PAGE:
There’s a simple one-page form that can save you a ton of time and stress if your organization does some sort of legislative lobbying. Form 5768, more popularly known as the 501(h) election or the expenditure test, can do wonders for your lobbying efforts.
Taking the 501(h) election is an alternative to filling out the section of Form 990 that requires organizations to disclose the “total expenses paid or incurred” as a result of lobbying. If you don’t take the election, the IRS looks at the information in this section and determines if the nonprofit’s legislative lobbying is only an “insubstantial” amount of the organization’s activities. This is referred to as the substantial part test.
So what exactly qualifies as “insubstantial?” It’s never clearly defined and seems to be determined on a case-to-case basis. This can be a major problem, because if the IRS decides that your lobbying was substantial, your tax-exempt status could be in jeopardy. Check out the advantages and disadvantages of filling out the 501(h) election below.
One of the biggest advantages of the 501(h) election is that it clearly defines the specific amount that you can spend on lobbying, based on your total amount of expenditures. This gets rid of uncertainty; instead of looking at an organization’s activities, now you’re working with hard and fast numbers, leaving no doubt about the limit.
Filing for the expenditure test also lays out certain governmental activities that don’t count as lobbying.
- Nonpartisan analysis, study or research that presents all sides of an issue
- Responses to written requests for assistance from committees or other legislative bodies
- Challenges to or support for legislative proposals that would change the organization’s rights or its right to exist
- Examinations and discussions of broad social, economic and similar problems
- Any communications with a government official or employee that isn’t for the purpose of influencing legislation
Another benefit is the form’s simplicity. The form needs to be mailed any time during the financial year to be applied for that year. It will remain in effect until the organization revokes it or tax-exempt status is lost.
There are a few examples of organizations that might not benefit from this form. The major exception is large organizations. If a significant portion of the budget is dedicated to lobbying, especially grassroots lobbying, it may be more beneficial to follow the substantial part test; even with the risks associated. Organizations like churches and private foundations aren’t allowed to file for the election, but can lobby under the substantial use test.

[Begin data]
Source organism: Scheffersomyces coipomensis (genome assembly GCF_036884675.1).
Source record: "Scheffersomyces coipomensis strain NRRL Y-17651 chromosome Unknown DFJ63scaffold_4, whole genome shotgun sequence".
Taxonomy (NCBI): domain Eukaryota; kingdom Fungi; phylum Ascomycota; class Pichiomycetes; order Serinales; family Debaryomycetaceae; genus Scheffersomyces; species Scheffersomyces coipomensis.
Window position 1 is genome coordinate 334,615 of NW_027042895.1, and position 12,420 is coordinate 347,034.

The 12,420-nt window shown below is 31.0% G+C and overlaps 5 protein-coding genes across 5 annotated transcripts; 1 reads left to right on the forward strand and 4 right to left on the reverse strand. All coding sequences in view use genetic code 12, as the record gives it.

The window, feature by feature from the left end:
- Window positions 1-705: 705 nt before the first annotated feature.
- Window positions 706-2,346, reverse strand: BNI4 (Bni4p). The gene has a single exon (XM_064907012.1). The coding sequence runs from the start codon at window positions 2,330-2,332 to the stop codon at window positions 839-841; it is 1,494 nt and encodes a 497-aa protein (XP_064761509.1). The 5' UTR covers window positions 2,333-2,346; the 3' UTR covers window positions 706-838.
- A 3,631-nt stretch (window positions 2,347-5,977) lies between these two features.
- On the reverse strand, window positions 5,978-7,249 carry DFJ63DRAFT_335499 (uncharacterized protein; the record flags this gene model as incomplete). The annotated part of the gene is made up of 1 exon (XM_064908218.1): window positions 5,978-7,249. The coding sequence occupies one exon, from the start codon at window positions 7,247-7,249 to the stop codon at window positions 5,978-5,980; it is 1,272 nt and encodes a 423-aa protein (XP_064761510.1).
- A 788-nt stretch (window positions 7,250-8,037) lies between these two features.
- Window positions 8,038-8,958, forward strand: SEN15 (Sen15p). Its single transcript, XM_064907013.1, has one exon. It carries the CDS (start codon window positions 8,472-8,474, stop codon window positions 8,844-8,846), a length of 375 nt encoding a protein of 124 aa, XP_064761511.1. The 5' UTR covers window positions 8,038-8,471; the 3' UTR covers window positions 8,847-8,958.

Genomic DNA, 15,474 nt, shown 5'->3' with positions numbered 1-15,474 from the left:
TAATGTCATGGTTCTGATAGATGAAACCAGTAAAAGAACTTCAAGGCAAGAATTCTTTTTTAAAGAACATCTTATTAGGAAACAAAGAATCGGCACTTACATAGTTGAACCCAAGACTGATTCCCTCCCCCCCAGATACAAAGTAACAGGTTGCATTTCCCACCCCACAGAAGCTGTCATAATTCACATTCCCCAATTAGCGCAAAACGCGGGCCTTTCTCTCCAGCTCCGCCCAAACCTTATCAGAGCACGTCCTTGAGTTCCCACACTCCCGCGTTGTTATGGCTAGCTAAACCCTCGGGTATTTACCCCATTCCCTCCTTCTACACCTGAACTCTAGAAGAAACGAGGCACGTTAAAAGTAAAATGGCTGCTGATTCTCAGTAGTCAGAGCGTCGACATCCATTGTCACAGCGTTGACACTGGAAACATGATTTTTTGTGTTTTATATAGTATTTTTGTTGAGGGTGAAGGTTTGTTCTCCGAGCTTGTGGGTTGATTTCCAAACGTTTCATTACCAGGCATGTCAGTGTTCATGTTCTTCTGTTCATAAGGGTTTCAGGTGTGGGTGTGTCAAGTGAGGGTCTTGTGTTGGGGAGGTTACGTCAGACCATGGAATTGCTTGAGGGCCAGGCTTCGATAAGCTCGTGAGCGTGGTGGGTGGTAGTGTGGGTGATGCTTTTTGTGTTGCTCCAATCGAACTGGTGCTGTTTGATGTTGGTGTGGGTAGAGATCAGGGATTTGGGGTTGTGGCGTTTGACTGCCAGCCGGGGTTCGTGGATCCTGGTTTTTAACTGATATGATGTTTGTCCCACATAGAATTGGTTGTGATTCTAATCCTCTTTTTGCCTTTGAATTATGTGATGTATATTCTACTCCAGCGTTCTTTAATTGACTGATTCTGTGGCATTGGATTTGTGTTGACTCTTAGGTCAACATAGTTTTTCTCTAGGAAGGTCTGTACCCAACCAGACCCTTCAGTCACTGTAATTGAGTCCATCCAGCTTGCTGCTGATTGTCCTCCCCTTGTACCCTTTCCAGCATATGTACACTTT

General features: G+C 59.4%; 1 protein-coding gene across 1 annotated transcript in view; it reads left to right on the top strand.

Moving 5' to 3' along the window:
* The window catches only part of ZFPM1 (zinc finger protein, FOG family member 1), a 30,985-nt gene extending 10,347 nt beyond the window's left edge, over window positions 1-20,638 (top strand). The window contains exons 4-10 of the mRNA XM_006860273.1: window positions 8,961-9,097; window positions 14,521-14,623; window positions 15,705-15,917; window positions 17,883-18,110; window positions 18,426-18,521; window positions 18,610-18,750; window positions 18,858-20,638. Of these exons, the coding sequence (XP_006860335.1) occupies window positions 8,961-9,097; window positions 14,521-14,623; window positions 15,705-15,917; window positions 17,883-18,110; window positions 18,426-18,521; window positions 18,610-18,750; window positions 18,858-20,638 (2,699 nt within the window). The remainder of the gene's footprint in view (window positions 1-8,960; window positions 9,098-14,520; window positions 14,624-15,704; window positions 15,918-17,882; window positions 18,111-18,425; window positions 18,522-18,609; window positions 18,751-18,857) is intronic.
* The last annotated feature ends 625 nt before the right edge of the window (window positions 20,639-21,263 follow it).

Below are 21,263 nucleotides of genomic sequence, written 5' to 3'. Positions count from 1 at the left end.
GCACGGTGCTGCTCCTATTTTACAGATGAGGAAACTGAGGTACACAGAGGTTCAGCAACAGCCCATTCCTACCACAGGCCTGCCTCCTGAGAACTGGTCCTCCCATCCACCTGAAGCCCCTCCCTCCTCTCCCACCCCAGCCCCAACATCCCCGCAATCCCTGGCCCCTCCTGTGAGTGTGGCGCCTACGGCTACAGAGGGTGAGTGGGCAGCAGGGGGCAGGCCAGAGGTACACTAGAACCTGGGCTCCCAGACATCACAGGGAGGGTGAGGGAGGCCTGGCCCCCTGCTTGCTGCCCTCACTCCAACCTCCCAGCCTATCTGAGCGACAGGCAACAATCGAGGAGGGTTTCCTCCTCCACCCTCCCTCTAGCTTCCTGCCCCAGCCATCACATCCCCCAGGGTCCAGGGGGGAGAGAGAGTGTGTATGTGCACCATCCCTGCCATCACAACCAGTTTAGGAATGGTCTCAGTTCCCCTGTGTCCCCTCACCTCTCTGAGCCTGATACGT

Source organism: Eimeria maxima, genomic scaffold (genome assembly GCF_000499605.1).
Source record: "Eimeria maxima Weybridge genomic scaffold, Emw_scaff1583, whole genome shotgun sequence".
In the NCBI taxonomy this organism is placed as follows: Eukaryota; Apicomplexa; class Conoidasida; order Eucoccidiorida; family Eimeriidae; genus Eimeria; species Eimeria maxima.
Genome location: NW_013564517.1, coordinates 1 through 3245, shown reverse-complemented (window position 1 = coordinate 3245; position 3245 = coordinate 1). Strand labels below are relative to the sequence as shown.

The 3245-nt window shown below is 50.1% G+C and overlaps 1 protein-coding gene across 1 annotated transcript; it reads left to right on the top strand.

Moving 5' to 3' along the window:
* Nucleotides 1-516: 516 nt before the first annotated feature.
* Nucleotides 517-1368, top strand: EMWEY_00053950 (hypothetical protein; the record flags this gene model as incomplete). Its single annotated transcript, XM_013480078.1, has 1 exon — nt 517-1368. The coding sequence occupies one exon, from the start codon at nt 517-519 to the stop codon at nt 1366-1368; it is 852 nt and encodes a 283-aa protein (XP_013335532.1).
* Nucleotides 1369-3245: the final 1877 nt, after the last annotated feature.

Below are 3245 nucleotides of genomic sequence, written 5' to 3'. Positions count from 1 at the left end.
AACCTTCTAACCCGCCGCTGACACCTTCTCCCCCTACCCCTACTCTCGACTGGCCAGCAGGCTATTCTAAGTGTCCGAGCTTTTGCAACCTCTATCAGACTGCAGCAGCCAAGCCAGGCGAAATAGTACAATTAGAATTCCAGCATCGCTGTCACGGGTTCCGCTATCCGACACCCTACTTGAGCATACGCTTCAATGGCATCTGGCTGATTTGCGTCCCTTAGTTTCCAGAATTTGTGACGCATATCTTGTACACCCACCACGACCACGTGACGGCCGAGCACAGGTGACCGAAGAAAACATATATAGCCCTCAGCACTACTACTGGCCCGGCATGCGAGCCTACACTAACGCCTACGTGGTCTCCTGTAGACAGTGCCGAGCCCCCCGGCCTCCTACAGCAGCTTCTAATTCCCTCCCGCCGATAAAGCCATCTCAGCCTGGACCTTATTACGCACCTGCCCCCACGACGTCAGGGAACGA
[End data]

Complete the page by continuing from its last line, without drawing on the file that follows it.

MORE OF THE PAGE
For Organizations That Don’t Lobby
If your organization hasn’t done any kind of lobbying before, you might think this doesn’t apply to you; don’t be quick to dismiss it. The US Tax Code allows any tax-exempt organization to freely engage in lobbying, but only as long as it is an “insubstantial” portion of the organization’s activities. Even if that’s not part of what your nonprofit does, keep in mind that you have the option. If you find yourself engaged in lobbying down the road, it’ll be helpful to have the 501(h) guidelines already applied to your organization.
Differences Between Lobbying and Advocacy
It’s important to note the differences between lobbying and advocacy. Advocacy, while similar, isn’t the same as lobbying, and the IRS doesn’t regulate advocacy like they do with lobbying. The similarity and confusion will often lead to nonprofits shying away from doing anything at all.
While lobbying deals with supporting or opposing a specific piece of legislation, advocacy is more broad; talking on behalf of your constituency, giving them a powerful voice that they would otherwise not have. Educating legislators, telling them how government funds helped your constituents, or inviting them to visit and see how the funding is helping first-hand all is considered advocacy. However, as soon as you ask a legislator to vote for or against a specific piece of legislation or include a call to action to your members, it becomes lobbying.
In essence, advocacy is relationship building. If you are in contact with legislators, keeping them informed of the goings-on at your organization and how much you are getting out of government funding, you’ll stay on the right side of the advocacy-lobbying line. Once you actively try to sway opinion on a specific piece of legislation, you cross the line into lobbying.
Long story short on the 501(h) election – take it. If your organization qualifies, there aren’t many reasons to be judged under the substantial part test, and electing under 501(h) couldn’t be much simpler. Even if lobbying isn’t something you do now, taking the election is something worth serious consideration.